Various factors affect the use of physical restraints in the intensive care unit, with nurses’ knowledge and attitudes being the strongest determinants.
To determine Turkish intensive care unit nurses’ knowledge, attitudes, and practices regarding physical restraints and factors influencing them.
This cross-sectional, correlational study was conducted in the intensive care units of state and university hospitals. A total of 191 nurses provided information on their sociodemographic and professional characteristics and completed a questionnaire on their knowledge, attitudes, and practices regarding physical restraints.
Statistically significant differences were found between average knowledge scores according to type of intensive care unit, weekly working hours, work shift, and frequency of using physical restraints, with the highest scores found in nurses who worked in the surgical unit, worked 40 hours a week, worked only during the day, and used physical restraints every day. Significant differences were found between average attitude scores according to type of intensive care unit, with the highest scores found in nurses who worked in the cardiology unit. Significant differences were found between average practice scores according to level of education and use of physical restraints without a physician’s order, with the highest scores found in nurses with undergraduate and postgraduate degrees and those who did not use physical restraints without a physician’s order.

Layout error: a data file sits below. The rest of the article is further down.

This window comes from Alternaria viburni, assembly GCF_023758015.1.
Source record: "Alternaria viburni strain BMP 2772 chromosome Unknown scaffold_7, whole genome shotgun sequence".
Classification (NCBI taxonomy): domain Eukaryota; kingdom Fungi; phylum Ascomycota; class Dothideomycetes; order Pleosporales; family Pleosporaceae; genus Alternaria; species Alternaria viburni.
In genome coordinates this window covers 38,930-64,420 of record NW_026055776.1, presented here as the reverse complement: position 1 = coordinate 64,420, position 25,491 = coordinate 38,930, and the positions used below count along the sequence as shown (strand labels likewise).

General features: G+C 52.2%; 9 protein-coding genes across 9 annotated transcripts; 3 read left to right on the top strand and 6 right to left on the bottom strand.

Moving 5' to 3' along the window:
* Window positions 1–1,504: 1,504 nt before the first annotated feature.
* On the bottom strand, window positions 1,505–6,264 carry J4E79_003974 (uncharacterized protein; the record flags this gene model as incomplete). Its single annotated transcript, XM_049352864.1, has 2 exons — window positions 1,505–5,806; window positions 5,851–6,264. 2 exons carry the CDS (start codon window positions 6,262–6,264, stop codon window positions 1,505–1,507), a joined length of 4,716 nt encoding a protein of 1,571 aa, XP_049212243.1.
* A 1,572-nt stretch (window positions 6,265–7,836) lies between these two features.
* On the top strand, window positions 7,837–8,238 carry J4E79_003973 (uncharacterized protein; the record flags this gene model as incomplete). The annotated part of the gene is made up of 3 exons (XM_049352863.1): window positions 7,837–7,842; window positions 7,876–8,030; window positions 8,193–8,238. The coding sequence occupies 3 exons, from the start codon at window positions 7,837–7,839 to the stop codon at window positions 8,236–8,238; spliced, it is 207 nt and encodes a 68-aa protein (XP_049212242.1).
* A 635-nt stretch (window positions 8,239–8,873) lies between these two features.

This study revealed inadequate knowledge about physical restraints and some unsafe practices among participants. Evidence-based guidelines and laws regarding physical restraints are needed, as well as regular training programs for involved personnel.